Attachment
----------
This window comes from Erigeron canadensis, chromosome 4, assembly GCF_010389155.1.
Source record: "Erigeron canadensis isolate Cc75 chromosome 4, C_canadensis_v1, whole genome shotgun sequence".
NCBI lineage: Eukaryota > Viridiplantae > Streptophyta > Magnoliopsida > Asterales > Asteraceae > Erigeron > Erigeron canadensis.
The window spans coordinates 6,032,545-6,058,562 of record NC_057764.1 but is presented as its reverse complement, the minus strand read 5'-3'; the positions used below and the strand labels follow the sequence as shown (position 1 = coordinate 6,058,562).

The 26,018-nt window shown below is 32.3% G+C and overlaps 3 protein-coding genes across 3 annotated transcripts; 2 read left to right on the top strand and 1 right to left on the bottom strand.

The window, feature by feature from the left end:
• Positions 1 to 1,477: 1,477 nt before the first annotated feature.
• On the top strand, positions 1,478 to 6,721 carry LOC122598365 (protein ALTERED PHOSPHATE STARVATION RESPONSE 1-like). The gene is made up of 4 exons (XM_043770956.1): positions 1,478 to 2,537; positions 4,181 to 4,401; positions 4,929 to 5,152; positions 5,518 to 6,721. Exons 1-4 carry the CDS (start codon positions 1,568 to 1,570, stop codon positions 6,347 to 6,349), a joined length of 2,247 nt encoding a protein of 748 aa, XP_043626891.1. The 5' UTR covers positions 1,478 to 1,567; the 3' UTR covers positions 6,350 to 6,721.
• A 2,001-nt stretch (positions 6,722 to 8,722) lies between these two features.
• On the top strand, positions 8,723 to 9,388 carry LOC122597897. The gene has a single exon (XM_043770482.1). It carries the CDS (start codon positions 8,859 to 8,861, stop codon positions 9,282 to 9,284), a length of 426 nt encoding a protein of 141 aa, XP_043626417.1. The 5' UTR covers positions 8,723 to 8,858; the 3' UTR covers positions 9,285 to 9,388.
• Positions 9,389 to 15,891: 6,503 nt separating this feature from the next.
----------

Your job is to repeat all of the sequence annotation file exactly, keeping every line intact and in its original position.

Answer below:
This window comes from Erigeron canadensis, chromosome 4, assembly GCF_010389155.1.
Source record: "Erigeron canadensis isolate Cc75 chromosome 4, C_canadensis_v1, whole genome shotgun sequence".
NCBI lineage: Eukaryota > Viridiplantae > Streptophyta > Magnoliopsida > Asterales > Asteraceae > Erigeron > Erigeron canadensis.
The window spans coordinates 6,032,545-6,058,562 of record NC_057764.1 but is presented as its reverse complement, the minus strand read 5'-3'; the positions used below and the strand labels follow the sequence as shown (position 1 = coordinate 6,058,562).

The 26,018-nt window shown below is 32.3% G+C and overlaps 3 protein-coding genes across 3 annotated transcripts; 2 read left to right on the top strand and 1 right to left on the bottom strand.

The window, feature by feature from the left end:
• Positions 1 to 1,477: 1,477 nt before the first annotated feature.
• On the top strand, positions 1,478 to 6,721 carry LOC122598365 (protein ALTERED PHOSPHATE STARVATION RESPONSE 1-like). The gene is made up of 4 exons (XM_043770956.1): positions 1,478 to 2,537; positions 4,181 to 4,401; positions 4,929 to 5,152; positions 5,518 to 6,721. Exons 1-4 carry the CDS (start codon positions 1,568 to 1,570, stop codon positions 6,347 to 6,349), a joined length of 2,247 nt encoding a protein of 748 aa, XP_043626891.1. The 5' UTR covers positions 1,478 to 1,567; the 3' UTR covers positions 6,350 to 6,721.
• A 2,001-nt stretch (positions 6,722 to 8,722) lies between these two features.
• On the top strand, positions 8,723 to 9,388 carry LOC122597897. The gene has a single exon (XM_043770482.1). It carries the CDS (start codon positions 8,859 to 8,861, stop codon positions 9,282 to 9,284), a length of 426 nt encoding a protein of 141 aa, XP_043626417.1. The 5' UTR covers positions 8,723 to 8,858; the 3' UTR covers positions 9,285 to 9,388.
• Positions 9,389 to 15,891: 6,503 nt separating this feature from the next.